Vizquel and Pinson Entering Cal League Hall of Fame

Beloved Cleveland Indians shortstop Omar Vizquel will add another Hall of Fame entry to his long list of baseball accolades in June as he and 14 others enter the California League Hall of Fame.

Vizquel, the acrobatic and flashy sure-handed middle infielder, is joined in the class by another former Indians player, outfielder Vada Pinson, who spent a pair of seasons with the club in the early 1970’s.

The Cal League announced on January 20th the creation of their Hall of Fame as part of their diamond anniversary this season. Joining Vizquel and Pinson in induction will be George Brett, Jose Cruz Jr., Don Drysdale, new MLB Hall of Famer Ken Griffey Jr., Rickey Henderson, Reggie Jackson, Bakersfield resident Sam Lynn, Pedro Martinez, Xavier Nady, Gary Sheffield, Bob Talbot, and Fernando Valenzuela.

Entering its 75th season, the Cal League looks to honor its lengthy history by remembering some of the greats who have suited up for its minor league squads over the years. In part of this celebration, each team in the league was allowed to choose one former member of its organization, no longer an active player, for induction as the first class for the Cal League Hall of Fame. League leadership also selected four members for induction and a 15th member will be decided via an online fan voting process during spring training. Those eligible for that vote include ten former Cal League members and Major Leaguers, including Don Baylor, Bruce Bochy, Darin Erstad, Paul Konerko, Derrek Lee, Joe Morgan, Bill Mueller, Mike Piazza, Kirby Puckett, and Brandon Webb.

The Hall itself will be visible on the website for the league,, and will be available beginning on opening day of the Cal League season on April 7th. The actual celebration for the Hall class will occur on June 21st in Lake Elsinore prior to the All-Star Game between the California League and the Carolina League, home to the Indians’ High-A Lynchburg affiliate.

For Vizquel, it marks another honor that will hopefully culminate in an enshrinement in Cooperstown, New York, as part of the National Baseball Hall of Fame in a few years. In recent years, his on-the-field accomplishments have earned him additional recognition while working as a first base coach with the Detroit Tigers.

This offseason alone, Vizquel was selected in early December as part of the 2016 Latino Baseball Hall of Fame class in LaRomana, Dominican Republic, joining Ivan Rodriguez, Orlando Hernandez, Edgar Renteria, Sammy Sosa, and former Indians reliever Jesse Orosco as part of the “modern era” class of inductees.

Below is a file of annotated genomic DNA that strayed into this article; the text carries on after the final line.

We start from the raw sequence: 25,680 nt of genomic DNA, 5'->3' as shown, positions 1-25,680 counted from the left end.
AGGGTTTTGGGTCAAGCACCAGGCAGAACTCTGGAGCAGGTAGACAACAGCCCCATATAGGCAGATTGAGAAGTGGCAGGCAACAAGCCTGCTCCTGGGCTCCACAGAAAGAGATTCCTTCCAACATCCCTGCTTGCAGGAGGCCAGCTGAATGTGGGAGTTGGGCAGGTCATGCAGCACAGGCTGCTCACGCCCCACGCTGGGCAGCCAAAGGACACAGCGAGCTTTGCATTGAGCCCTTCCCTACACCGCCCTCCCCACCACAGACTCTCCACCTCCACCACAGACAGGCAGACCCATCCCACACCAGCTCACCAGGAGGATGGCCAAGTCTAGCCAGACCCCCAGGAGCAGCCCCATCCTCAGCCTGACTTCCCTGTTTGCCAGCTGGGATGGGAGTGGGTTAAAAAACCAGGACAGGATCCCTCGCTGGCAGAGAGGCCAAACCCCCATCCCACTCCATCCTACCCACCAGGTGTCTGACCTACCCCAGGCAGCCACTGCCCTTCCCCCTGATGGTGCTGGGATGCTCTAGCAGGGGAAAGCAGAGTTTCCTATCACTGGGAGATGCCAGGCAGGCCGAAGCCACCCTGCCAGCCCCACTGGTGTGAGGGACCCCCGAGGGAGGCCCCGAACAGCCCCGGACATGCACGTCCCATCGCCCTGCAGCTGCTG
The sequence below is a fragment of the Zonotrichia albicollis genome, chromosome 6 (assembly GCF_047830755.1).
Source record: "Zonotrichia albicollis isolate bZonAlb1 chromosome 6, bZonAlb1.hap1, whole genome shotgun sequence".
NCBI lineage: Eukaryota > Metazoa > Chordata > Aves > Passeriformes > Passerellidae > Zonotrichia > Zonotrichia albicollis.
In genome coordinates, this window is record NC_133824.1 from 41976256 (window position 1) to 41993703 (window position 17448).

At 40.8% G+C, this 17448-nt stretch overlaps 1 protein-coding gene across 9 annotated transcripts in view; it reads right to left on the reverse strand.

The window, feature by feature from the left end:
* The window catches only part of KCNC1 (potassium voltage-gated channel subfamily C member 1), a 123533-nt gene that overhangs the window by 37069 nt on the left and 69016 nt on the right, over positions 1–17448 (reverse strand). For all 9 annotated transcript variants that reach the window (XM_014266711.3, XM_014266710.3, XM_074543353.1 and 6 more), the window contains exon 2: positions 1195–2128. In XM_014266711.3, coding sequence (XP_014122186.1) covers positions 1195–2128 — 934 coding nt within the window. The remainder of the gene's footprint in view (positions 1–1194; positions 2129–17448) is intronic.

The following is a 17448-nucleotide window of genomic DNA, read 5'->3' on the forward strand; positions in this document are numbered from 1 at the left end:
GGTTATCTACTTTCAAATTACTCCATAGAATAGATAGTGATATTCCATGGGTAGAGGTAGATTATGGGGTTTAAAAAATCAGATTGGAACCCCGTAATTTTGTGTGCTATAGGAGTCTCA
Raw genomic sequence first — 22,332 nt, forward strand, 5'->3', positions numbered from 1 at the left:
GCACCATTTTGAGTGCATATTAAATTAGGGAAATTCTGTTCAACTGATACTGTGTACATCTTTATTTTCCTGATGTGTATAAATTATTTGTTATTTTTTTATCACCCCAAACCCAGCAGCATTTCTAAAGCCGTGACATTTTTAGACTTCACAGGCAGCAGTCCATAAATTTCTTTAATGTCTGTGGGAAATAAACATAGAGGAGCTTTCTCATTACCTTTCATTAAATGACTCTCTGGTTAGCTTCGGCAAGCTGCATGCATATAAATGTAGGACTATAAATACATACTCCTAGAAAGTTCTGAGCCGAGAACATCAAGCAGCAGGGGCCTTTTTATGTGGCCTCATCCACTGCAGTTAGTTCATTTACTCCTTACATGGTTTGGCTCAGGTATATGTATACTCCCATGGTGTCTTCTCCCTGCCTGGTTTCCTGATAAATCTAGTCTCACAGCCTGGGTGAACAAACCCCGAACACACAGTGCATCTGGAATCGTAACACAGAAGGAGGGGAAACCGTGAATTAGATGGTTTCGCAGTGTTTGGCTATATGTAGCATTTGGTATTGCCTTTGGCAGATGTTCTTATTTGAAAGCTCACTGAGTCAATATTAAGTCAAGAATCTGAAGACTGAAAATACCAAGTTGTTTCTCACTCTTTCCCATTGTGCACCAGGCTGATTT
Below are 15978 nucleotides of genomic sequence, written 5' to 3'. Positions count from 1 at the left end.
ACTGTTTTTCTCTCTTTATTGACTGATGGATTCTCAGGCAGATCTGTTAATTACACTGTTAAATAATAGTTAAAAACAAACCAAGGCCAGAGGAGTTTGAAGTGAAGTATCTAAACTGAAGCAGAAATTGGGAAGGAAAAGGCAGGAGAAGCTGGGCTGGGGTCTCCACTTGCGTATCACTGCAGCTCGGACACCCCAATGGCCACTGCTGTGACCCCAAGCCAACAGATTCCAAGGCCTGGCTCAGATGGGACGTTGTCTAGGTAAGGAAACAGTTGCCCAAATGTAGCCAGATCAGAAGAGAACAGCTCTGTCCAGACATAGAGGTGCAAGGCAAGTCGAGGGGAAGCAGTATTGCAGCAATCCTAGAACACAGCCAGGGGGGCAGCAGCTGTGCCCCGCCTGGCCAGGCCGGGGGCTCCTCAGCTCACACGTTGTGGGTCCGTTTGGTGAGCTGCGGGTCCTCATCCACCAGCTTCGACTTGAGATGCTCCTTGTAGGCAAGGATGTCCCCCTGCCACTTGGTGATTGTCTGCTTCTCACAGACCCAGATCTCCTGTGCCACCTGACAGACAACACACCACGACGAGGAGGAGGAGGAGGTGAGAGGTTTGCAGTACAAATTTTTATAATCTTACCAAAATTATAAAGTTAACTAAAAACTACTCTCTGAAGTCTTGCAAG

Previously, Vizquel joined the Cleveland Indians Hall of Fame in the summer of 2014.

Vizquel signed with the Seattle Mariners in 1984 and worked his way up their farm system before making his Major League debut in 1989. He played for Salinas in the California League in 1987, hitting .263 with 25 stolen bases.

The Indians later fleeced the Mariners for the light-hitting shortstop following the 1993 season, when he won his first of eleven career Gold Glove Awards over a 24-year MLB career. He spent eleven of those seasons in Cleveland, making three All-Star teams during his time there.

Pinson was heading towards the tail end of his career when he became a member of the Cleveland Indians. He signed with the Cincinnati Redlegs as a free agent in 1956 and played in the Cal League for Visalia as an 18-year-old in 1957, hitting 40 doubles, 20 triples, and 20 homers. He was in the lineup on Opening Day for the Reds to start the next season as a 19-year-old outfielder under the leadership of former Indians catcher (as well as their future manager) Birdie Tebbetts.

Pinson was an All-Star in back-to-back seasons in 1959 and 1960, leading the league both years in plate appearances, at bats, and doubles and runs in ’59. He won his lone Gold Glove award in 1961.

After eleven seasons in Cincinnati, he played 1969 in St. Louis before he was dealt to the Indians. He spent two seasons in Cleveland, hitting .286 in his first season with the club with a career-high 24 homers and 82 RBI before settling into a .263 season with eleven homers and 35 homers in 1971. Following the season, he was dealt to the California Angels and, after two seasons there, spent his final two of 18 MLB seasons in Kansas City with the Royals.

He passed away in 1995 at the age of 57 after suffering a stroke.

According to a press release, the California League has produced 19 Hall of Famers, 16 Most Valuable Player award winners, 19 Cy Young winners, and 32 different Rookie of the Years.

Teams making up the ten-team Cal League today include the Bakersfield Blaze, High Desert Mavericks, Inland Empire 66ers, Lake Elsinore Storm, Lancaster JetHawks, Modesto Nuts, Rancho Cucamonga Quakes, San Jose Giants, Stockton Ports, and Visalia Rawhide.

Photo (Vizquel): Chuck Crow/The Plain Dealer

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